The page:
I went out on a coffee date recently with a nice guy. We’d emailed a handful of times and then met for a face to face chat to start getting to know each other. I thought things went fine, the conversation flowed smoothly, no awkward pauses, we seemed to have plenty to talk about and plenty of things in common.
Well, he decided that things would never work. After only one meeting and a handful of emails. He even explained why.
Because I vote.
To him, the fact that I vote indicates that I believe in our current political system and he can never be close to someone that does. Mind you, he never actually asked me about my political views. Instead he drew this conclusion through several assumptions and by inferring various things from emails and our conversation. I used a buzz word when I described something (what isn’t a buzz word these days?). I asked him if he voted in an email. It happened to be the PA primary that day, so it was a topic of conversation all over the news, and in addition to the primary there were several ballot measures up for the vote.
My political views, however, are not as simple as he thinks they are. He would know this if he had asked instead of making a snap judgment based on assumption.
As you all know, I’m a big proponent of voting. It’s important to exercise your right to vote, to exercise your voice. And I will continue to vote until they forcibly take the right away from me by prying it from my (still warm) dead hands. I’m grateful I live where I do have the right to voice my opinion. But that doesn’t mean I believe in our system as it exists today. Our system is broken. Our system is imperfect and flawed. But it’s what we have to work with right now. And to change it, you have to participate. You can’t change things while sitting on the sidelines. You have to use your voice, even within our broken system, to push for the things you do believe in. If you choose not to participate, then shut up and deal with the outcome. Don’t get all high and mighty and lecture me about how the system sucks. I’ve said it before, by choosing to not participate you’ve given up your right to b!tch and moan about the way things turn out and the way things are. To put it another way, if you don’t participate by choice, then you become nothing but a victim. I don’t want to go through life as a victim, thankyouverymuch, so I choose to participate in an imperfect/messed up system in an attempt to make it better. I prefer to be active and try rather than just exist as a passive victim of the system. [OK, getting off my soapbox now. Thank you for indulging me.]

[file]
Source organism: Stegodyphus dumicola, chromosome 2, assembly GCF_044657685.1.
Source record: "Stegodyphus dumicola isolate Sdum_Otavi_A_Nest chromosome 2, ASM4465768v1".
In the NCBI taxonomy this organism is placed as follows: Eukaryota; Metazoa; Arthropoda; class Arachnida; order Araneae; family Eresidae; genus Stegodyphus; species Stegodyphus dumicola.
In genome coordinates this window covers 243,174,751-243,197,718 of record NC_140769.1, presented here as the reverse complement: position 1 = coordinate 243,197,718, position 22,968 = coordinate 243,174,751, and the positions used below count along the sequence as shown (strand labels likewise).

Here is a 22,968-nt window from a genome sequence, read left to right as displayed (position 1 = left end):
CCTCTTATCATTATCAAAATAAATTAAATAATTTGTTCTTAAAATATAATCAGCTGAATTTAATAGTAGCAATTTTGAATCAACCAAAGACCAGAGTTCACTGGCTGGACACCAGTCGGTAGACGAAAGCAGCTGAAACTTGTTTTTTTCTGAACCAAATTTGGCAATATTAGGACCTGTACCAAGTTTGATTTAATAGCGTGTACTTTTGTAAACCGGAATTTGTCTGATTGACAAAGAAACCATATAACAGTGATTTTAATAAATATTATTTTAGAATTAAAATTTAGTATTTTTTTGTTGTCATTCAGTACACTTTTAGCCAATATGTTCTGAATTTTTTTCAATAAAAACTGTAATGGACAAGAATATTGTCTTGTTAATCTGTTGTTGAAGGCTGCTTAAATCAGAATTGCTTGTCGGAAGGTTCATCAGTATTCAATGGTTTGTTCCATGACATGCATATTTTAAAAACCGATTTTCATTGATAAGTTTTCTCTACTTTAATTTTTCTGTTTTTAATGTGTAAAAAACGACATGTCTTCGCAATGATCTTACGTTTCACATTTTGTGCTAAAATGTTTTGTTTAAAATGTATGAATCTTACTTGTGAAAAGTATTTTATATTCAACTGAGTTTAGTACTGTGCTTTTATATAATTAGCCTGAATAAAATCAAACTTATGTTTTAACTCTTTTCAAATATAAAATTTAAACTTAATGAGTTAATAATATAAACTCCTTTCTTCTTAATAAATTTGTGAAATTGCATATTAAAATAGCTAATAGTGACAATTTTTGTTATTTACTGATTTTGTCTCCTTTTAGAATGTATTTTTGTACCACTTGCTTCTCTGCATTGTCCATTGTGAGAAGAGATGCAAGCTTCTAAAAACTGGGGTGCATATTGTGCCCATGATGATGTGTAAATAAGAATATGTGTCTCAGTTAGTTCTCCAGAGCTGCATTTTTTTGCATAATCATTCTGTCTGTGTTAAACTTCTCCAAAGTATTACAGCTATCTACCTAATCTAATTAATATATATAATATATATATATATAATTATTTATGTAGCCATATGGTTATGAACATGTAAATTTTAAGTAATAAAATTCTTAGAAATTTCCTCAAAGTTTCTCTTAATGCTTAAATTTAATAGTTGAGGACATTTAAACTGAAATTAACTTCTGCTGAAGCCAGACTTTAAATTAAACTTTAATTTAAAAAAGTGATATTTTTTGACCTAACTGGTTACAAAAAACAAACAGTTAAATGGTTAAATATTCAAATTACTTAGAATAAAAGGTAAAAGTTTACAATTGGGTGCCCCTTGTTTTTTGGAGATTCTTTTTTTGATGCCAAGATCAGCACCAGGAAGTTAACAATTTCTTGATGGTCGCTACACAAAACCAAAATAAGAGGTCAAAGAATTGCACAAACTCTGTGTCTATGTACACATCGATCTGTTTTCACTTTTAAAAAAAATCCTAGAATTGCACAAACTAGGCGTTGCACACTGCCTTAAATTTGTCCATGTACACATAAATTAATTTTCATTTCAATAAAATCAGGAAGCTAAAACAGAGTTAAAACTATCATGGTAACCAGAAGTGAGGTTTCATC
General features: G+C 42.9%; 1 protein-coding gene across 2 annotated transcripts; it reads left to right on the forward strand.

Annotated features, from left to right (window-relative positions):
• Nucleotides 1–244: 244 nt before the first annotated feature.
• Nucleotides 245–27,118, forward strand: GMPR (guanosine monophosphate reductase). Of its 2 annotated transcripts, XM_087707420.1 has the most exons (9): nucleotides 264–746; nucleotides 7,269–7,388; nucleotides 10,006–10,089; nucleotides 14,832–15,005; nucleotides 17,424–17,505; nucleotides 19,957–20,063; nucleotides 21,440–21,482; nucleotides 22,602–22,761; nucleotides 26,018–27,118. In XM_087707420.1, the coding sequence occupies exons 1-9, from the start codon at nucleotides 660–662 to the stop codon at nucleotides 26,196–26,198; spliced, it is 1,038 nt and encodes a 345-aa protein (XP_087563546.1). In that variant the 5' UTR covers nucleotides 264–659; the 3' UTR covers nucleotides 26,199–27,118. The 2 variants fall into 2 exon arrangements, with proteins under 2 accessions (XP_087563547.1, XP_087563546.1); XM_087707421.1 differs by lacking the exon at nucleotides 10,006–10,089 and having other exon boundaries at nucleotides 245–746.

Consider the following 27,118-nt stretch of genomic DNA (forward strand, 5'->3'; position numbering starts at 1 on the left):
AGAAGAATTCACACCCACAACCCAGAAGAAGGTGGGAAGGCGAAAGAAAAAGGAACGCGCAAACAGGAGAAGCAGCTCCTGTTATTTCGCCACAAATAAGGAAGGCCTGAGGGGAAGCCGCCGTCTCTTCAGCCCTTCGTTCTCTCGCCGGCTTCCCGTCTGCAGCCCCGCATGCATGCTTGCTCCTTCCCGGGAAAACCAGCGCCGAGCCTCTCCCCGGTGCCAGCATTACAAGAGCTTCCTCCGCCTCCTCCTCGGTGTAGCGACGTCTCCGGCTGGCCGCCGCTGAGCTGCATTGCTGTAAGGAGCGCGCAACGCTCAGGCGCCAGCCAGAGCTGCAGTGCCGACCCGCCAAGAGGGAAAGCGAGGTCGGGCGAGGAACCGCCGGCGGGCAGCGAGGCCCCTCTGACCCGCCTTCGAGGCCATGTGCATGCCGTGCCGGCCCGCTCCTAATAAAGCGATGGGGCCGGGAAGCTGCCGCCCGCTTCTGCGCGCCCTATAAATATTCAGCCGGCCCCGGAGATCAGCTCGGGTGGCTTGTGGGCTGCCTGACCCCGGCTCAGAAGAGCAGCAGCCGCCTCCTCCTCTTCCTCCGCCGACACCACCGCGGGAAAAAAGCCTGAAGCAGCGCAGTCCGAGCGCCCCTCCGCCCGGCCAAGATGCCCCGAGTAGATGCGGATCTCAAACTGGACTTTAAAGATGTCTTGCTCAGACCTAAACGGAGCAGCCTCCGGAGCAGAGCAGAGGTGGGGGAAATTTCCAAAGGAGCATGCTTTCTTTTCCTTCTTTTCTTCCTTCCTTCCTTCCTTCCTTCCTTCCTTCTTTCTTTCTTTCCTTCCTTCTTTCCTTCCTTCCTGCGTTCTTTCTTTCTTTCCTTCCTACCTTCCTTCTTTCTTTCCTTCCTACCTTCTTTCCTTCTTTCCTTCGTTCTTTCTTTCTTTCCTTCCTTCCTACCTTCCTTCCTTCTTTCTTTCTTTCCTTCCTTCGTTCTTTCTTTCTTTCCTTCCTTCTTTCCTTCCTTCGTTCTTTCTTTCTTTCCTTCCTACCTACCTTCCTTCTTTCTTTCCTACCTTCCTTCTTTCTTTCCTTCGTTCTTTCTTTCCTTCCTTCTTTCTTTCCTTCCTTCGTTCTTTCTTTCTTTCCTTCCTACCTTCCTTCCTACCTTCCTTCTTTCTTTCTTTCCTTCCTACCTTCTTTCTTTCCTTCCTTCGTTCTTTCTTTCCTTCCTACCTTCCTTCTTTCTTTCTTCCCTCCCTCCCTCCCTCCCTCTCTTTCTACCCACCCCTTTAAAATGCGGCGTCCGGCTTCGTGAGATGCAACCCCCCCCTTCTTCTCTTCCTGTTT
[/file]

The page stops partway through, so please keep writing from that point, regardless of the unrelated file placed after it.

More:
Frankly, I’m kind of glad he made the decision quickly. Looks like we agree on one thing: it clearly wouldn’t work. I now know that for sure. Because I could never be with someone willing to make such a snap judgment and jump to conclusions based on nothing more than assumption. I could never be with someone so closed minded or someone that could only be with someone if they agree on everything (sameness is boring…I prefer a diversity of opinions). I could never be with someone that didn’t take the time to actually ask and learn about a person before making a decision.
Obviously he and I approach the world very very differently. And that’s OK. He’s still a nice guy, despite the fact he made a snap judgment about me that happened to be quite wrong. But he was definitely right that it would never have worked out.